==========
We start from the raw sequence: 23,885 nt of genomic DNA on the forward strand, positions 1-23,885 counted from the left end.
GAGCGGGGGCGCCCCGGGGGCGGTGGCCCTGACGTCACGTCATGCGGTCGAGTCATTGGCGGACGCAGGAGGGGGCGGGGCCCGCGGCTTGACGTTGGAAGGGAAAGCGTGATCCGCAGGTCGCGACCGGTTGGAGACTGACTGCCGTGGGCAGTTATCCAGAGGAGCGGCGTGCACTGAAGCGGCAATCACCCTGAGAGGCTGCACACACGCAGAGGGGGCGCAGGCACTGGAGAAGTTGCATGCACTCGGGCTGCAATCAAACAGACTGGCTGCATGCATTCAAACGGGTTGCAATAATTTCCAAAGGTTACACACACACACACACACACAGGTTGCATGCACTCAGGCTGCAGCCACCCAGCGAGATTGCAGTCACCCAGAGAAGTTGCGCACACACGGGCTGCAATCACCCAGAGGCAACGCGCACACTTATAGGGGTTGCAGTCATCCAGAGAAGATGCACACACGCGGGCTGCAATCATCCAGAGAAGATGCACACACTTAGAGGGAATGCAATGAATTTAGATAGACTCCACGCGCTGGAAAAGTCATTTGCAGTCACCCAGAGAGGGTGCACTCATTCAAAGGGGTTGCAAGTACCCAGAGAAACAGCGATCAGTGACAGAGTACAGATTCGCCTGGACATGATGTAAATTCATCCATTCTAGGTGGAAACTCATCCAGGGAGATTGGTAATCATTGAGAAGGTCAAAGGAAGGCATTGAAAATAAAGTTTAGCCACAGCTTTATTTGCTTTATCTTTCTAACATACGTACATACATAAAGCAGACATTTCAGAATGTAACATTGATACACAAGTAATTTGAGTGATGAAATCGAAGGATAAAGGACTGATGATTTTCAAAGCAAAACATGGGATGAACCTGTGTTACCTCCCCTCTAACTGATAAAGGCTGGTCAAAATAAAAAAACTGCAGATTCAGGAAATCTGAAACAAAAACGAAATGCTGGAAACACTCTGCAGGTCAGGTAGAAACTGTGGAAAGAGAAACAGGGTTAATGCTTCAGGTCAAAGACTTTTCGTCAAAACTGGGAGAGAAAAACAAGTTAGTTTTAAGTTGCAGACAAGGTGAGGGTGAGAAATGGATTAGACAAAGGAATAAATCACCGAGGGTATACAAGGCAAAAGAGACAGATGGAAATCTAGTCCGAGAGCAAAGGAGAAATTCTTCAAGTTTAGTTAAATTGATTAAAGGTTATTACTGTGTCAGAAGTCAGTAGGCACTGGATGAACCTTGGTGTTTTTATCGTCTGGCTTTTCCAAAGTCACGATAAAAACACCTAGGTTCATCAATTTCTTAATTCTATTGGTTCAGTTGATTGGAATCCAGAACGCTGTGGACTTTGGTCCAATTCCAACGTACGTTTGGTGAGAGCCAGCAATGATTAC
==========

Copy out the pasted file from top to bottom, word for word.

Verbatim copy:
We start from the raw sequence: 23,885 nt of genomic DNA on the forward strand, positions 1-23,885 counted from the left end.
GAGCGGGGGCGCCCCGGGGGCGGTGGCCCTGACGTCACGTCATGCGGTCGAGTCATTGGCGGACGCAGGAGGGGGCGGGGCCCGCGGCTTGACGTTGGAAGGGAAAGCGTGATCCGCAGGTCGCGACCGGTTGGAGACTGACTGCCGTGGGCAGTTATCCAGAGGAGCGGCGTGCACTGAAGCGGCAATCACCCTGAGAGGCTGCACACACGCAGAGGGGGCGCAGGCACTGGAGAAGTTGCATGCACTCGGGCTGCAATCAAACAGACTGGCTGCATGCATTCAAACGGGTTGCAATAATTTCCAAAGGTTACACACACACACACACACACAGGTTGCATGCACTCAGGCTGCAGCCACCCAGCGAGATTGCAGTCACCCAGAGAAGTTGCGCACACACGGGCTGCAATCACCCAGAGGCAACGCGCACACTTATAGGGGTTGCAGTCATCCAGAGAAGATGCACACACGCGGGCTGCAATCATCCAGAGAAGATGCACACACTTAGAGGGAATGCAATGAATTTAGATAGACTCCACGCGCTGGAAAAGTCATTTGCAGTCACCCAGAGAGGGTGCACTCATTCAAAGGGGTTGCAAGTACCCAGAGAAACAGCGATCAGTGACAGAGTACAGATTCGCCTGGACATGATGTAAATTCATCCATTCTAGGTGGAAACTCATCCAGGGAGATTGGTAATCATTGAGAAGGTCAAAGGAAGGCATTGAAAATAAAGTTTAGCCACAGCTTTATTTGCTTTATCTTTCTAACATACGTACATACATAAAGCAGACATTTCAGAATGTAACATTGATACACAAGTAATTTGAGTGATGAAATCGAAGGATAAAGGACTGATGATTTTCAAAGCAAAACATGGGATGAACCTGTGTTACCTCCCCTCTAACTGATAAAGGCTGGTCAAAATAAAAAAACTGCAGATTCAGGAAATCTGAAACAAAAACGAAATGCTGGAAACACTCTGCAGGTCAGGTAGAAACTGTGGAAAGAGAAACAGGGTTAATGCTTCAGGTCAAAGACTTTTCGTCAAAACTGGGAGAGAAAAACAAGTTAGTTTTAAGTTGCAGACAAGGTGAGGGTGAGAAATGGATTAGACAAAGGAATAAATCACCGAGGGTATACAAGGCAAAAGAGACAGATGGAAATCTAGTCCGAGAGCAAAGGAGAAATTCTTCAAGTTTAGTTAAATTGATTAAAGGTTATTACTGTGTCAGAAGTCAGTAGGCACTGGATGAACCTTGGTGTTTTTATCGTCTGGCTTTTCCAAAGTCACGATAAAAACACCTAGGTTCATCAATTTCTTAATTCTATTGGTTCAGTTGATTGGAATCCAGAACGCTGTGGACTTTGGTCCAATTCCAACGTACGTTTGGTGAGAGCCAGCAATGATTAC